Raising Your FICO Score for Home Ownership
You might think that the home buying process starts with getting pre-approved by a lender or with choosing a real estate agent. The content of your wallet starts the home buying process. Without an acceptable credit score, purchasing a house is harder and, you could find yourself renting for another couple of years in Stuart until your FICO score is acceptable.
A FICO score is a review of your years of credit history based on an instrument developed by Fair Isaac and Company. Most people usually have a score of 650, but scores are tiered from 300 to 850. Job loss has been common in the last few years, but FICO scores aren't necessarily adjusted "on a curve." A low score is a low score and that often means you can't get a decent interest rate. Some of the factors in deciding your FICO score include:
- Credit Inquiries — How many times has your credit history been accessed by someone other than you?
- Types of Credit — Do you have a healthy mix of credit cards and loans?
- Payment History — How many late payments have you made?
- Credit to Debt Ratio — How much do you owe versus your available credit?
In reviewing your credit history, you'll see that you actually have three reports. Experian, Equifax and TransUnion — three of the major credit reporting agencies — use a slightly different models to calculate your credit rating. FICO is used by Experian. Equifax's model is called BEACON and TransUnion uses EMPIRICA. You have a credit score with all of the bureaus.
When you apply for a mortgage or any other loan, lenders want to make sure that extending a loan to you isn't a problem. Your FICO score gives lenders a view of what type of borrower you'll be based solely on your credit history. Because of the shift in the economy, most home buyers should have scores in the range of 700 or higher to get a decent interest rate. If your score is less than that, you can still qualify for a loan, but the interest accumulated over the life of the loan could be more than double the amount of an individual having a superior credit score.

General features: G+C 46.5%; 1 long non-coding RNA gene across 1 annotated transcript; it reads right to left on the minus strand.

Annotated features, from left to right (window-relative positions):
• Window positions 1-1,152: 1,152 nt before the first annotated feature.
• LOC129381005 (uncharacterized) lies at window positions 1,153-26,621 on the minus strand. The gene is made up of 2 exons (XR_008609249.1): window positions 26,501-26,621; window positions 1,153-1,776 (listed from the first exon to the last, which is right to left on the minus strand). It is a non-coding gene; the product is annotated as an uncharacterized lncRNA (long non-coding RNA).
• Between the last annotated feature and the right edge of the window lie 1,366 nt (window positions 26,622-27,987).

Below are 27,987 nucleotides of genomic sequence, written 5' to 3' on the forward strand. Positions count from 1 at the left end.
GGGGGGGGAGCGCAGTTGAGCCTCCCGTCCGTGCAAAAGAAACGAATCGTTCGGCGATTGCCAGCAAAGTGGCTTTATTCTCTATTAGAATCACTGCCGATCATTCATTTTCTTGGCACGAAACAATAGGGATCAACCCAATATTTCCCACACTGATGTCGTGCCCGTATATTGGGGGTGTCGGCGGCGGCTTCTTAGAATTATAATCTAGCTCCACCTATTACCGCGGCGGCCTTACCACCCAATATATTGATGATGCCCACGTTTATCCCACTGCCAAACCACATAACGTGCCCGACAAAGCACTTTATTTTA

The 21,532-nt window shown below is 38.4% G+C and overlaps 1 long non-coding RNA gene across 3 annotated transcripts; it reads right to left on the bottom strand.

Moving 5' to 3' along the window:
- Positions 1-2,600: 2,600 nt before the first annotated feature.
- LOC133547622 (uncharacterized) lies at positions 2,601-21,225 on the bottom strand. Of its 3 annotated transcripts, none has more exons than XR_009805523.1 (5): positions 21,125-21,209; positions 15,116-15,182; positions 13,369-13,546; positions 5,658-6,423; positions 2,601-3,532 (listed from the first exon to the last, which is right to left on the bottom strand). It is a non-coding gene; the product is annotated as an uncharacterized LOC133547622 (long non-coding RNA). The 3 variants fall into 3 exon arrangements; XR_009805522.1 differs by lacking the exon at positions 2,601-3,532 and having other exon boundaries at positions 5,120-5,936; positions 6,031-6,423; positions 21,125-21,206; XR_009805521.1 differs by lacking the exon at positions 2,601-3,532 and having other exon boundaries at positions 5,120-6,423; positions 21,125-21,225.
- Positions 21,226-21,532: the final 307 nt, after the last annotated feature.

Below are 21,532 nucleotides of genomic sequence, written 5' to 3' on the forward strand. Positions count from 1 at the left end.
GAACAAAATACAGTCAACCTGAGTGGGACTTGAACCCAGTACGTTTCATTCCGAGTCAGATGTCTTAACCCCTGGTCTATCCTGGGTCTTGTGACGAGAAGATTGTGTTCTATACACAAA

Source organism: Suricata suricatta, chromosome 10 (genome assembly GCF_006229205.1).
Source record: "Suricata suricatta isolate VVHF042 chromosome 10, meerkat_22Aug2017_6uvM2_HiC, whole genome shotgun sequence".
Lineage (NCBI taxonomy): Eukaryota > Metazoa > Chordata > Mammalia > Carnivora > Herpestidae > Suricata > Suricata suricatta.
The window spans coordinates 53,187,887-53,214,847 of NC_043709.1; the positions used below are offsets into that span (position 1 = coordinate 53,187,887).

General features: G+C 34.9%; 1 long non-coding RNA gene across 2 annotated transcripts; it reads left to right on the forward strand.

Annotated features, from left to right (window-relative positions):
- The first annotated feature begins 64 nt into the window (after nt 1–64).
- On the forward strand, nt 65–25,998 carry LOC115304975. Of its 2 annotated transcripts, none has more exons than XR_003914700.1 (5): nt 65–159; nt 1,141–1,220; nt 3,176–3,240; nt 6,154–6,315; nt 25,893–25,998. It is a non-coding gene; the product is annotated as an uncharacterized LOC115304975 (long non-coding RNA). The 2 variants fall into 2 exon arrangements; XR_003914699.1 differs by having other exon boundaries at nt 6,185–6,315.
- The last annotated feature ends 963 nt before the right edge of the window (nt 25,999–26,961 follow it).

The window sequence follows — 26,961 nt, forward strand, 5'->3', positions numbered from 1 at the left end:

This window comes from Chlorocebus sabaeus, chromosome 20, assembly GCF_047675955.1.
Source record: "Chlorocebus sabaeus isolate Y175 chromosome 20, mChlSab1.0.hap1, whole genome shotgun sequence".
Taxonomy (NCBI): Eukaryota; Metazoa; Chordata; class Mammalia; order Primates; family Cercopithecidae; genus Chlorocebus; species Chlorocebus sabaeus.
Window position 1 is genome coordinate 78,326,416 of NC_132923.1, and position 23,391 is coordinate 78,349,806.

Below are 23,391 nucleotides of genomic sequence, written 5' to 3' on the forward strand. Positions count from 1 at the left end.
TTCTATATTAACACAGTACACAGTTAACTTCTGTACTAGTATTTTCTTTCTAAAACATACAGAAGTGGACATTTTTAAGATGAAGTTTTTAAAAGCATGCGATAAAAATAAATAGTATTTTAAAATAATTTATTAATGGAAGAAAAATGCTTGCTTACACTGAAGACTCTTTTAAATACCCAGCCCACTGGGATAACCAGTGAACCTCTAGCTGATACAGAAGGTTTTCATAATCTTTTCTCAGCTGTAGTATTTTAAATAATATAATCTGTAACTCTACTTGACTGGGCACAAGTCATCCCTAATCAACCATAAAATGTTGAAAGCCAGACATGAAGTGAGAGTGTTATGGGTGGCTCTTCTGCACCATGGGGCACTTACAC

We're used to working with all tiers of FICO scores. Call us at 772 287 1777 and we can help you get on the right track to the home of your dreams.
You want a higher score, but how do you get there? Building your FICO score takes time. It can be difficult to make a large-scale change in your credit score with quick fixes, but your score can improve in a few years by keeping tabs your credit report and by wisely using credit. The best way to do this is to know your FICO score. You'll improve your credit score by using these pointers:
- Keep up with payments. Delinquent payments instantly drop your credit score. It's one of the reasons people who have recently been unemployed see the biggest dip in their credit score. Yes, it takes longer to build up your credit with payment history, but it's the surest way to prove that you're able to make payments to a lender.
- Correct your credit report. If you find incorrect items on your credit report, contact the bureau asking that the item be removed. If you have a common name or the same name as a family member, you'll want to pay extra attention to make sure the activity reported is correct.
- Even out your debt. At first, this doesn't seem like a good idea. But, you steer clear of having one card that is maxed out and have the rest of your cards at a zero balance. It's better to have each of your cards at a lower balance than to have all of your debt sitting on a single card.
- Department store cards and gas cards. For those who have non-existent credit or low credit, retail credit cards and gas credit cards are ways to get credit, increase your credit limits and stay on top of your payments, which will raise your credit. You must always beware of holding a high balance for too long because these types of cards traditionally have a surprisingly high interest rate.
- Keep your cards active. Whether you have older cards, or are just getting started with credit, be sure to use your cards to make sure your accounts maintain an active status. But, pay them off in no more than two or three payments.
Now that you're more informed about credit reporting, you'll be able to successfully take the first step in owning a home, and that is improving your FICO score. Remember that when it's time to apply for a loan to purchase a home, you'll want to keep your lender applications within a two-week window to avoid a negative mark on your credit score. With the help of Premier Realty Group, Inc., the loan process can be a stress-free experience so you, too, can achieve home ownership.
Get more information by visiting myFICO.com, Fair Isaac's informational site and once per year, for free, you can review all three of your credit reports at annualcreditreport.com. And, for a small payment, you can get your FICO score from each bureau on their websites: equifax.com, experian.com and transunion.com.